3 Signs You Shouldn't Use an Online Bank

by Kailey Hagen | Updated July 17, 2021 - First published on July 3, 2021

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A person standing across from a teller at a bank counter and writing a check.

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Some people are just better off sticking with traditional brick-and-mortar banking.

When it comes to banks, the number of brick-and-mortar establishments keeps dwindling as online banks snap up their customers. While there's definitely a lot to love about online banks, from promises of no fees to a high annual percentage yield (APY), they're not a great option for everyone. Consider sticking by your brick-and-mortar bank if any of these scenarios apply to you.

1. You don't have a secure internet connection

If you live in the middle of nowhere without a secure internet connection, online banking probably isn't for you as it won't be easy to get online to pay bills or transfer funds around. And if you go with an online-only bank, there often isn't another way to access your money. So a brick-and-mortar bank is probably a better option for you.

You're also better off using a brick-and-mortar bank than trying to bank online using a public wifi network and running the risk of getting hacked. To avoid giving hackers access to your financial information, don't log into your online bank account on a public wifi network. Instead, stick with a private, password-protected internet connection. Or use your smartphone's mobile network rather than wifi.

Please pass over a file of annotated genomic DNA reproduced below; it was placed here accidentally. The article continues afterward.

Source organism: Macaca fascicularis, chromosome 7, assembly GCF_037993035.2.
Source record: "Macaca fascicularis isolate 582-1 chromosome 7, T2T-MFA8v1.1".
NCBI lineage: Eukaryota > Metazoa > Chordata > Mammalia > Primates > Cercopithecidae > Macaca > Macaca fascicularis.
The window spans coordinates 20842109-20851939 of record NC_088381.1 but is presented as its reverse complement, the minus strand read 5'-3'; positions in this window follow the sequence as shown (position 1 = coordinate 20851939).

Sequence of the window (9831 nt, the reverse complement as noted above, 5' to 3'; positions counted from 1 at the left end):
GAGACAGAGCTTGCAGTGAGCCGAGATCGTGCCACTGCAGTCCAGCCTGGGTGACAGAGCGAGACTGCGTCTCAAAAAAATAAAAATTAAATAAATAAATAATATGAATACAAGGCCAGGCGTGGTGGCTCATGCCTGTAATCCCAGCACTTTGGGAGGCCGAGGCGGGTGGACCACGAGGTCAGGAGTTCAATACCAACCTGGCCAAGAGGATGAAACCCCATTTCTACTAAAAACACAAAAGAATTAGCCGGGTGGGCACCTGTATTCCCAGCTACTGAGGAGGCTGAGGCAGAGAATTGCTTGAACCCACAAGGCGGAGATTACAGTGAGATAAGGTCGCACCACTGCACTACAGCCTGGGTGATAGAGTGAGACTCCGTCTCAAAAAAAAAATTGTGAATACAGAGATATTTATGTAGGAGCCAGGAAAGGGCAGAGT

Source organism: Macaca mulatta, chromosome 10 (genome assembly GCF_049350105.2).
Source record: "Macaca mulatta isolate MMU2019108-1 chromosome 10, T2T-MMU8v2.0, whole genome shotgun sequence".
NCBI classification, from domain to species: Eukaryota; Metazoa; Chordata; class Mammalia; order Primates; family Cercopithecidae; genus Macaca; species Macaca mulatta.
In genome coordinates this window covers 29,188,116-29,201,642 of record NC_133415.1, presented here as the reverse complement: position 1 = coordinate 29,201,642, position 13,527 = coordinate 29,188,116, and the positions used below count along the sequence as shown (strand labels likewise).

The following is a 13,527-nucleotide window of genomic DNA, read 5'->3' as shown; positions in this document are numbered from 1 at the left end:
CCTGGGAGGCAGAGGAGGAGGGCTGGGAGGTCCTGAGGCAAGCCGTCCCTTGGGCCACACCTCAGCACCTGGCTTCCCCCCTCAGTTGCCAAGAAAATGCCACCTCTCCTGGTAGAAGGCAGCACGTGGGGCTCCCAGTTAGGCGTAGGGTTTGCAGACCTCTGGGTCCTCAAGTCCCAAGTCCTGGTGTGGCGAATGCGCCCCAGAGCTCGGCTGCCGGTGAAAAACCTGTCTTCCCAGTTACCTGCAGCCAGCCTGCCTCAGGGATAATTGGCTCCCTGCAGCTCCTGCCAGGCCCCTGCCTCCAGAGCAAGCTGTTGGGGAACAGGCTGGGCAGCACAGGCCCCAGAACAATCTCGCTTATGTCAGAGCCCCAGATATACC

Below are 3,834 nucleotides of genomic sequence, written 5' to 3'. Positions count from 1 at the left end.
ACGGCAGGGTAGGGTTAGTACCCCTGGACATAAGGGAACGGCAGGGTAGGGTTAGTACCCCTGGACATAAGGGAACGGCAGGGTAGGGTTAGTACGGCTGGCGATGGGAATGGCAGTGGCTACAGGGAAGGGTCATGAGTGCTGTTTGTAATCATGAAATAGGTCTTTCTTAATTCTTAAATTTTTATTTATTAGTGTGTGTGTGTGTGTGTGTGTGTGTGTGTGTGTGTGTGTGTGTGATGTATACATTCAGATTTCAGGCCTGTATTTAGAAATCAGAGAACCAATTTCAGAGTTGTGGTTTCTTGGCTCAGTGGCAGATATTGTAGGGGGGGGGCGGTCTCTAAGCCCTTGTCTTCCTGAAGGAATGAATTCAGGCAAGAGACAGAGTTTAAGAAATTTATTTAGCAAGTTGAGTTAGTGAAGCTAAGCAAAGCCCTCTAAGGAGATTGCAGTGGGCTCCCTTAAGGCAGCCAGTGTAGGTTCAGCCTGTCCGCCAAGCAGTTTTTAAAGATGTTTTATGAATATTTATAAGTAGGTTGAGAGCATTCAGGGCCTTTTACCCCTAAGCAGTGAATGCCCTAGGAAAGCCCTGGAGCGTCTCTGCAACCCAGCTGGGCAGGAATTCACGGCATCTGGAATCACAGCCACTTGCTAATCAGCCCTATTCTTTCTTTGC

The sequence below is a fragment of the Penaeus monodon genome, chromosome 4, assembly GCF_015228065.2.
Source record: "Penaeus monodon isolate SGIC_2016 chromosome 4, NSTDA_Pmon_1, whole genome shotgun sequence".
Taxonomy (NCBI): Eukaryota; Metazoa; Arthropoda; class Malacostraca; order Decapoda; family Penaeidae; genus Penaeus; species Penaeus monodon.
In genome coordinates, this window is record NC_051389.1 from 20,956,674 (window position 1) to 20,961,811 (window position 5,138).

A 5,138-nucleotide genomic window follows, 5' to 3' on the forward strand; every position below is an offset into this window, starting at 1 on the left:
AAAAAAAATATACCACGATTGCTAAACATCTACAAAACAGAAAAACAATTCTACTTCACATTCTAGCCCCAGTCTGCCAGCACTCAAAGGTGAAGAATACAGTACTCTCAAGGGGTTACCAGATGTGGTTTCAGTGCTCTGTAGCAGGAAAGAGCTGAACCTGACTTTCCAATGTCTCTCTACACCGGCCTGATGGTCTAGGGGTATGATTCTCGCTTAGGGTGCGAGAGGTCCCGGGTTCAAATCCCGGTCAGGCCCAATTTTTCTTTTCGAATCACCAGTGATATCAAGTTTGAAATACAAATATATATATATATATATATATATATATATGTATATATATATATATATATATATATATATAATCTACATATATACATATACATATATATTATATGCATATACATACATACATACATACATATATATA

2. You need to deposit cash or large checks often

Depositing cash into an online bank account isn't always possible, though a few online banks have networks that include ATMs that will take your deposit. Still, it's a bit more of a process to deposit cash this way, and you may not feel comfortable doing so if you're handling large sums.

Some banks also don't allow you to deposit checks over a certain amount via mobile deposit. If you receive a large check once in a while, depositing it in a brick-and-mortar account and transferring it to your online bank might not be a big deal. But doing this repeatedly could get tedious.

3. You prefer dealing with someone face to face

Online banks have fewer fees and better rates in large part because they don't have to pay to operate a large branch network. But the unfortunate side effect is that it's not easy to get live help when you need it. And when you do talk to someone, it's usually over the phone or live chat, and you never get to speak to the same person twice.

Some people are fine with this form of communication, as they rarely deal with their banker anyway. But if you prefer to work with someone who knows your name, a brick-and-mortar bank can offer this.

How to choose the right brick-and-mortar bank for you

If an online bank isn't a fit, there's nothing wrong with going with a brick-and-mortar institution. But brick-and-mortar bank accounts tend to carry higher fees and lower APYs, so you should research them carefully.

Start by looking at which banks operate in your area. You probably don't want to drive an hour to deposit your cash or paper checks, so look for ones that have branches within a reasonable distance.

Then compare the fees, balance requirements, and APYs on their deposit accounts to decide which one best suits you. If you're stuck, see if one of them offers relationship benefits, like higher APYs for opening multiple accounts with the bank or lower interest rates on loans. Think about other bank or loan accounts you may want in the future and make sure the bank you choose offers these as well.

If your situation changes down the road, you could always consider opening up an online bank account at that time. But for the time being, focus on finding a brick-and-mortar bank account that checks all your boxes.

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